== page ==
“We got the message in the private sector,” Fuller said.

Most state governments have bought into economic and workforce development as a top priority. Support is strong across the partisan divide for efforts that seek to improve connections between education and work, and to increase career opportunities for lower-income Americans.

“Not every young person is going to go to a four-year college. And that’s OK,” Randall Woodfin, the Democratic mayor of Birmingham, Alabama, said on-stage here.

Of course, government officials use different words to describe those efforts—prosperity and economic development in Red states, equity and inclusion in Blue ones. But the goals are largely the same.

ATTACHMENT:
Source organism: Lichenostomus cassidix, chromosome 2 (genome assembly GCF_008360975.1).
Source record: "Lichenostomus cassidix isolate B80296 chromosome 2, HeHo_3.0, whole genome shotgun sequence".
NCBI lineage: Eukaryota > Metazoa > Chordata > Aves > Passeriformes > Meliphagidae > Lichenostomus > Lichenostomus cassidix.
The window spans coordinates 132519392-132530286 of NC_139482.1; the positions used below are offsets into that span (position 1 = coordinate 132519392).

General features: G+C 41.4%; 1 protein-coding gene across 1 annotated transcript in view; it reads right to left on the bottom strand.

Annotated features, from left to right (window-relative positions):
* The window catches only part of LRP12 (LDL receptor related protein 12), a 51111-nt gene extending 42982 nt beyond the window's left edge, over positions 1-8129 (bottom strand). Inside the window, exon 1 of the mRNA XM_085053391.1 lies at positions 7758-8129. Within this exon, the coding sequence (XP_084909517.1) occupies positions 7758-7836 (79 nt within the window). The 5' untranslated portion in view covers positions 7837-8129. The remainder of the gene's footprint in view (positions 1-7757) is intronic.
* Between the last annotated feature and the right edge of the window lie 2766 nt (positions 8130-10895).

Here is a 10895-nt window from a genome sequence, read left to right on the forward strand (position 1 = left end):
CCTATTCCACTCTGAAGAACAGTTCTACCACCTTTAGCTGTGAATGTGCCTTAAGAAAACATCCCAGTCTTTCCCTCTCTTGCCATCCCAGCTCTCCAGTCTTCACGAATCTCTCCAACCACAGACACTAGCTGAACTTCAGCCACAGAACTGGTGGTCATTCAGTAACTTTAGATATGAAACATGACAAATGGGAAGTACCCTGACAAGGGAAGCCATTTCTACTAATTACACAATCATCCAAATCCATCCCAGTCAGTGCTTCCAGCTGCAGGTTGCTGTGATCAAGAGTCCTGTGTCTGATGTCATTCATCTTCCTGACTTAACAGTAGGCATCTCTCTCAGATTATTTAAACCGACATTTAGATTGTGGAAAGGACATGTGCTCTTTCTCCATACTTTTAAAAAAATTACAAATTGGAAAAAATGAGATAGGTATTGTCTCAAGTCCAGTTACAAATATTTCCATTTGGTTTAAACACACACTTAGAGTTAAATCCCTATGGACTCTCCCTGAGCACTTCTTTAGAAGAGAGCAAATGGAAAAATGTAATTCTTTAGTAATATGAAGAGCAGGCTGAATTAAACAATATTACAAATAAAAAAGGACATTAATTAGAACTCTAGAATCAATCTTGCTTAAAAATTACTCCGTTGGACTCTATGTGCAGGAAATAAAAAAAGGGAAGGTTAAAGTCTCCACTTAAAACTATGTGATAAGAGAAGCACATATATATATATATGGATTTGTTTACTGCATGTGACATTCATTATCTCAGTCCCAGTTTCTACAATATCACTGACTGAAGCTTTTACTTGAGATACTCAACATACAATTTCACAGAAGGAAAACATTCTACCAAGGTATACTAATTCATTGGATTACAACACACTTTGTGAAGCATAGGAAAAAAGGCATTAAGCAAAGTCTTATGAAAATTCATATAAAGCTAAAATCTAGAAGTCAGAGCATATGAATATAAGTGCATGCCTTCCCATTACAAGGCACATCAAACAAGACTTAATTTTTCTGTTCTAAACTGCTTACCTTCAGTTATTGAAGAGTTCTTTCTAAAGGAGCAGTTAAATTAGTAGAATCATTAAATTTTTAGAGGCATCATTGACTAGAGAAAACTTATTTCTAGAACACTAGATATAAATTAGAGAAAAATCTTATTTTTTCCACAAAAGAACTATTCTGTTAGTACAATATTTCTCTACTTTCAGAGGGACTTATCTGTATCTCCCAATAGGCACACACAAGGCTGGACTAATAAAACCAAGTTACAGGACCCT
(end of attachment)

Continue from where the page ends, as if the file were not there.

The term “DEI” has been politicized and weaponized, said Michael Collins, a vice president at Jobs for the Future, during a panel on diversifying the workforce. Be clear about the substance of the work, he argued, rather than getting hung up on terminology.

AI could change what’s possible in hiring, many said here. For example, some are hopeful the technology will help reduce bias in the process. But intent will matter at every step. And vigilance is necessary to make sure the technology does more good than harm with economic opportunity.

The Kicker: “The buck has to stop with the human,” one attendee said.

Introducing The Cusp

We’re thrilled to launch The Cusp, a Work Shift podcast all about AI. 

It’s hosted by Paul Fain, editor of this newsletter and a podcast veteran. The show features interviews with decision makers and innovators at the forefront of how AI is changing economic opportunity and the ways we learn and work.

Listen and follow wherever you get your podcasts.

In the first episode, Fain talked with George Siemens, a trusted, veteran thinker about technology’s impact on learning.